temp5897 Guest

    That completely depends on what kind of electronics you use. My bass pre amp sounds exactly the same with everything set flat as it does in passive mode. There is only a slight difference in the gain on the output.

    The pickups are also designed to offer a flat response. Sure there has to be *some* coloration but the electronics package on my bass is designed to allow the true sound of the bass to come through.

    Personally I associate electronics that have their own distinctive sound as being "lesser" or "cheap" in quality. Perhaps it's what other people like but for me it's defintely not the way to go.
  12. Geoff St. Germaine

    Geoff St. Germaine Commercial User

    The physics behind it is pretty simple and also difficult. Different materials (woods) vibrate in different ways. The physical properties including density, stiffness, which is likely anisotropic (not the same in all directions), the physical dimensions of the piece of wood, etc. Different pieces of the same species can sound different. Things like grain orientation should make a difference to the vibration of the strings... I don't know that it would make an audible difference. I honestly see why some builders don't like offering advice about using certain woods to get certain sounds, as I'm sure it can be pretty hit and miss (JP, I'm looking at you!).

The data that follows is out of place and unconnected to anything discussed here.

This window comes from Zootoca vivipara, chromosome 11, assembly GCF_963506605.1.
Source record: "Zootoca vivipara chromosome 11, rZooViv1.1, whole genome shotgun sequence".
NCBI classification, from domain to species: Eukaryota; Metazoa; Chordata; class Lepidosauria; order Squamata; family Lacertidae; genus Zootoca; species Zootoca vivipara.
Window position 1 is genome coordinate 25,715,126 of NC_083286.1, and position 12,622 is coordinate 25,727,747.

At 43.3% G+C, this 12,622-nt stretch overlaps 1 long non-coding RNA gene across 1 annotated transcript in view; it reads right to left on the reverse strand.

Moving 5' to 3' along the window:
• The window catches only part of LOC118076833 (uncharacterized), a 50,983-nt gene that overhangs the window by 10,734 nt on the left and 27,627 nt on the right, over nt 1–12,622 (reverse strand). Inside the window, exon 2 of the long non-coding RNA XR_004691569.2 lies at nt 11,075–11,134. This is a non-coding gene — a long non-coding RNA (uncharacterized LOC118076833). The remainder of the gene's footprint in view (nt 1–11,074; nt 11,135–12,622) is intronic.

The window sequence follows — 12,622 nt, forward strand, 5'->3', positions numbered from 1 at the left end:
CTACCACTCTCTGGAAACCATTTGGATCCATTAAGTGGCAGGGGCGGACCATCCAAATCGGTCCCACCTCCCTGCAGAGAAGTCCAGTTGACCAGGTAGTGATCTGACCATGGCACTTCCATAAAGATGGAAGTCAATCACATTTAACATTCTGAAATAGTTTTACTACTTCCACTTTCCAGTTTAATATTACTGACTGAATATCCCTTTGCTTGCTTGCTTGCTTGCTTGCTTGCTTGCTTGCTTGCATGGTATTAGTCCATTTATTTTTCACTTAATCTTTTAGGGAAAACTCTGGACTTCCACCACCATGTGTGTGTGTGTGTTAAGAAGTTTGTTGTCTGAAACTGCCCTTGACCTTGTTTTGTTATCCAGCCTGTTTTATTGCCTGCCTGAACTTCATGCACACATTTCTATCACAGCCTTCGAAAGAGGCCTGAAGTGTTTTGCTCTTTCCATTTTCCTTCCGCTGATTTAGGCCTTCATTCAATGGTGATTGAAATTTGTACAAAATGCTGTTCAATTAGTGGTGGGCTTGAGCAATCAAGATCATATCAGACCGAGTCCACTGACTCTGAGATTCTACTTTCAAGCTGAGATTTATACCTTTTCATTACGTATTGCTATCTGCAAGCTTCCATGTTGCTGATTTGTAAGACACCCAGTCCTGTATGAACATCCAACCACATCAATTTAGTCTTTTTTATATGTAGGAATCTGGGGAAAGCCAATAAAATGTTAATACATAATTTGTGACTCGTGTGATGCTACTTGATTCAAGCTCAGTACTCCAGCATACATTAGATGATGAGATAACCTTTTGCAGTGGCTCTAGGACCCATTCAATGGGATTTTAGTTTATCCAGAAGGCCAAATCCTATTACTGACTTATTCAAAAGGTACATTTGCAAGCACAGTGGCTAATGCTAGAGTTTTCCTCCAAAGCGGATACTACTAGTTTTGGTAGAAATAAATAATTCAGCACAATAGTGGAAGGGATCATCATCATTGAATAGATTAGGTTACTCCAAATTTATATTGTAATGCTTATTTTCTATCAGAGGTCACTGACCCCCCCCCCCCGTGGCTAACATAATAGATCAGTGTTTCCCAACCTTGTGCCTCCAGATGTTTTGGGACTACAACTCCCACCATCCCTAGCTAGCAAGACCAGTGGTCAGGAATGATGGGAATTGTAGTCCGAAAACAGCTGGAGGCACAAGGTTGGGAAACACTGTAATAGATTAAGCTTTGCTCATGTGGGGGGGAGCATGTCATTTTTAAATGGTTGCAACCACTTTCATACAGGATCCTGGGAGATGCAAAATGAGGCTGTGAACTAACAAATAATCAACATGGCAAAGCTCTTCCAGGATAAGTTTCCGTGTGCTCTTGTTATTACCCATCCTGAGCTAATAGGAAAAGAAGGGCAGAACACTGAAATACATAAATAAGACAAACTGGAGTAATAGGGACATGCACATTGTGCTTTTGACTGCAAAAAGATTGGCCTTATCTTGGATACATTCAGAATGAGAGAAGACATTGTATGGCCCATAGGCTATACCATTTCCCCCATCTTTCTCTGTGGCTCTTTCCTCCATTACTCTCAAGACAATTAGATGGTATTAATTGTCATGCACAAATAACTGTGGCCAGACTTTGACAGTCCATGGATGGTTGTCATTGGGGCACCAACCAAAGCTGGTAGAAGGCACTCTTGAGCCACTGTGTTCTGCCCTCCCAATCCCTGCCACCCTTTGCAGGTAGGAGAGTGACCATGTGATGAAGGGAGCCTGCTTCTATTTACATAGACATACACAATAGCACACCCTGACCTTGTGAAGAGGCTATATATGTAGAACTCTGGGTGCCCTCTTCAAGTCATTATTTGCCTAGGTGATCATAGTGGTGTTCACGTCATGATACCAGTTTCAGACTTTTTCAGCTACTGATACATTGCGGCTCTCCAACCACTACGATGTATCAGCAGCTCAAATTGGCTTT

13. BruceWane


    Oct 31, 2002
    Houston, TX
    Basically, materials with different densities have different resonant frequencies. In other words they vibrate at different rates.

    When a string on an instrument vibrates, no matter what fundamental note is being played, some portions of the various harmonics of the vibrating string will coincide with some portions of the harmonics of the resonant frequencies of the body/neck.